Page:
Grievant appealed the dismissal to the VLRB. In its decision upholding the employer' s decision, the VLRB recognized that grievant' s relationship with West was tense, stressful, and may have adversely affected her health. The VLRB noted that the employer had offered mediation on several occasions to resolve disputes between grievant and West but that grievant declined the offers. It also found that two of the allegations justifying grievant' s dismissal were not proven, but, nevertheless, found that the remaining allegations of repeated dishonesty were proved and sufficiently supported her termination. This appeal followed.

We review the VLRB' s decision with deference. In re Hurlburt, 2003 Vt. 2, & 18, 820 A.2d 186. Normally, we will sustain the VLRB' s decision if its findings support it. Id. Grievant argues that the VLRB' s findings do not support its conclusion that the employer had just cause to dismiss her. She characterizes her dishonesty as a lapse in judgment due to the working climate which she describes as unbearable. Grievant faults the VLRB for failing to consider her dishonest statements in that context. We find no merit to grievant' s claims.

As we have stated on numerous occasions, " ' Just cause means some substantial shortcoming detrimental to the employer' s interests, which the law and a sound public opinion recognize as a good cause for . . . dismissal.' " Id. at & 20 (quoting In re Brooks, 135 Vt. 563, 568 (1977)). The analysis focuses on the nature of the misconduct, and ultimately turns on whether the employer' s actions were reasonable. Id.

The reasonableness of the employer' s decision in this case is manifest from the VLRB' s findings of grievant' s repeated dishonesty. Employees have an implicit duty to act honestly in their dealings with their employers. In re Carlson, 140 Vt. 555, 560 (1982). Fulfilling that duty is particularly important for OPR investigators because their work forms the basis for actions against licensed professionals subject to OPR jurisdiction, and investigators often testify under oath about their investigations. Thus, OPR must be able to rely on the veracity of its investigators.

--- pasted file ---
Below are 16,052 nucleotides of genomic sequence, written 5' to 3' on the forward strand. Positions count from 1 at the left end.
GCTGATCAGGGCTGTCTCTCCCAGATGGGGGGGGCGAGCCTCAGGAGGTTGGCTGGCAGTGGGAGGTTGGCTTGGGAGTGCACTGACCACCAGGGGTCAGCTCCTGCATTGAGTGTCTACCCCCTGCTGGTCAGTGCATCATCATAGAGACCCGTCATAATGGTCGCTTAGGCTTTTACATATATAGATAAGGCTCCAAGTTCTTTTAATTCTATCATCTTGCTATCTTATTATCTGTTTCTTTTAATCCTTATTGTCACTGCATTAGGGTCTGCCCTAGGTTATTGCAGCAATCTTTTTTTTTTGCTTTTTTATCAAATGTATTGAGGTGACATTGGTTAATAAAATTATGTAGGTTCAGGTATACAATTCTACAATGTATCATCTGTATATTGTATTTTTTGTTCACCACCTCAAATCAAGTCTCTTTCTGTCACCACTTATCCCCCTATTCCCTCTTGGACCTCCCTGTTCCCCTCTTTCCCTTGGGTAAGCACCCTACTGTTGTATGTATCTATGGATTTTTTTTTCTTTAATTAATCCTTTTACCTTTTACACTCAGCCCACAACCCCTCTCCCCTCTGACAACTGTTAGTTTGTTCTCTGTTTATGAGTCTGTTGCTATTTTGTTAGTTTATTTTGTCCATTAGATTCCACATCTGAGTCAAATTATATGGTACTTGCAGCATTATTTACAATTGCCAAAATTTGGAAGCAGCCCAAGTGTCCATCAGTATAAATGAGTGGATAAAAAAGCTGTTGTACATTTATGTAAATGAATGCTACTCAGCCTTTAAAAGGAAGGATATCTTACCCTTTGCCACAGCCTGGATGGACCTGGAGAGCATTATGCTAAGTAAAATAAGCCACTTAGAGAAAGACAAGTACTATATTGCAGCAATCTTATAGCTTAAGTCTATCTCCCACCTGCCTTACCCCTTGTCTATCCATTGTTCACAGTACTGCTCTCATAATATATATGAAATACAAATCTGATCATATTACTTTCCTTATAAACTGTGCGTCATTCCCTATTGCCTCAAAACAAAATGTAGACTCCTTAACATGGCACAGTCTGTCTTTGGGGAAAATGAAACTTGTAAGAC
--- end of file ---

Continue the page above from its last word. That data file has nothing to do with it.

We are unpersuaded that the VLRB failed to consider grievant' s misconduct in the context in which it took place. The decision reflects that the VLRB was fully aware of the difficult circumstances facing grievant at her workplace, but those circumstances did not excuse or justify grievant' s decision to lie to her employer. Although we agree with grievant that her dishonesty demonstrates a lapse in judgment, we disagree that the lapse was not significant enough to warrant dismissal. In sum, we conclude that the evidence introduced at the hearing supports the VLRB' s findings, and those findings, in turn, are sufficient to support the VLRB' s conclusion that " [g]rievant engaged in repeated acts of dishonesty, a characteristic that constitutes a substantial shortcoming for an investigator."

Grievant also contends that the VLRB impermissibly based its decision on her refusal to mediate her issues with West. We do not accept grievant' s characterization of the VLRB' s decision. As we explained above, the VLRB' s order, like the employer' s termination decision, was based on the VLRB' s findings that grievant made dishonest statements to her employer that were wholly unacceptable for an OPR investigator.

Affirmed.

BY THE COURT:

 

_______________________________________

Jeffrey L. Amestoy, Chief Justice

_______________________________________

Denise R. Johnson, Associate Justice

_______________________________________

Paul L. Reiber, Associate Justice